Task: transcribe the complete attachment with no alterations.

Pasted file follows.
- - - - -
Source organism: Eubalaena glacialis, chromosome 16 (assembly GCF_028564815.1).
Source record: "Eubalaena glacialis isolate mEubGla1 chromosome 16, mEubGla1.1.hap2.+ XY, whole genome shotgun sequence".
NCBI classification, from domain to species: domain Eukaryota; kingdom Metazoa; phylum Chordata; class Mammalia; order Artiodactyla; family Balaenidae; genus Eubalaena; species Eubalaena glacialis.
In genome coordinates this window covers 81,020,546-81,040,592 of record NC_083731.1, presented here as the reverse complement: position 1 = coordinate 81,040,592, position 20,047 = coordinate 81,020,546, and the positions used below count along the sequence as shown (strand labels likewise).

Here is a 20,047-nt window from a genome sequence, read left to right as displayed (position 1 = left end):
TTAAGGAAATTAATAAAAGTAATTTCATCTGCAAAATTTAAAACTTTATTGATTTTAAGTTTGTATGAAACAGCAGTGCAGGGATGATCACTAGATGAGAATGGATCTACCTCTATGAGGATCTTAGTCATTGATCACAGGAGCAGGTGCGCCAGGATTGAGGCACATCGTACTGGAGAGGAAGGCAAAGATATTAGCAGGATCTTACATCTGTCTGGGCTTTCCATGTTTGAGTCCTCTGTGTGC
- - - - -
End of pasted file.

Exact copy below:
Source organism: Eubalaena glacialis, chromosome 16 (assembly GCF_028564815.1).
Source record: "Eubalaena glacialis isolate mEubGla1 chromosome 16, mEubGla1.1.hap2.+ XY, whole genome shotgun sequence".
NCBI classification, from domain to species: domain Eukaryota; kingdom Metazoa; phylum Chordata; class Mammalia; order Artiodactyla; family Balaenidae; genus Eubalaena; species Eubalaena glacialis.
In genome coordinates this window covers 81,020,546-81,040,592 of record NC_083731.1, presented here as the reverse complement: position 1 = coordinate 81,040,592, position 20,047 = coordinate 81,020,546, and the positions used below count along the sequence as shown (strand labels likewise).

Here is a 20,047-nt window from a genome sequence, read left to right as displayed (position 1 = left end):
TTAAGGAAATTAATAAAAGTAATTTCATCTGCAAAATTTAAAACTTTATTGATTTTAAGTTTGTATGAAACAGCAGTGCAGGGATGATCACTAGATGAGAATGGATCTACCTCTATGAGGATCTTAGTCATTGATCACAGGAGCAGGTGCGCCAGGATTGAGGCACATCGTACTGGAGAGGAAGGCAAAGATATTAGCAGGATCTTACATCTGTCTGGGCTTTCCATGTTTGAGTCCTCTGTGTGC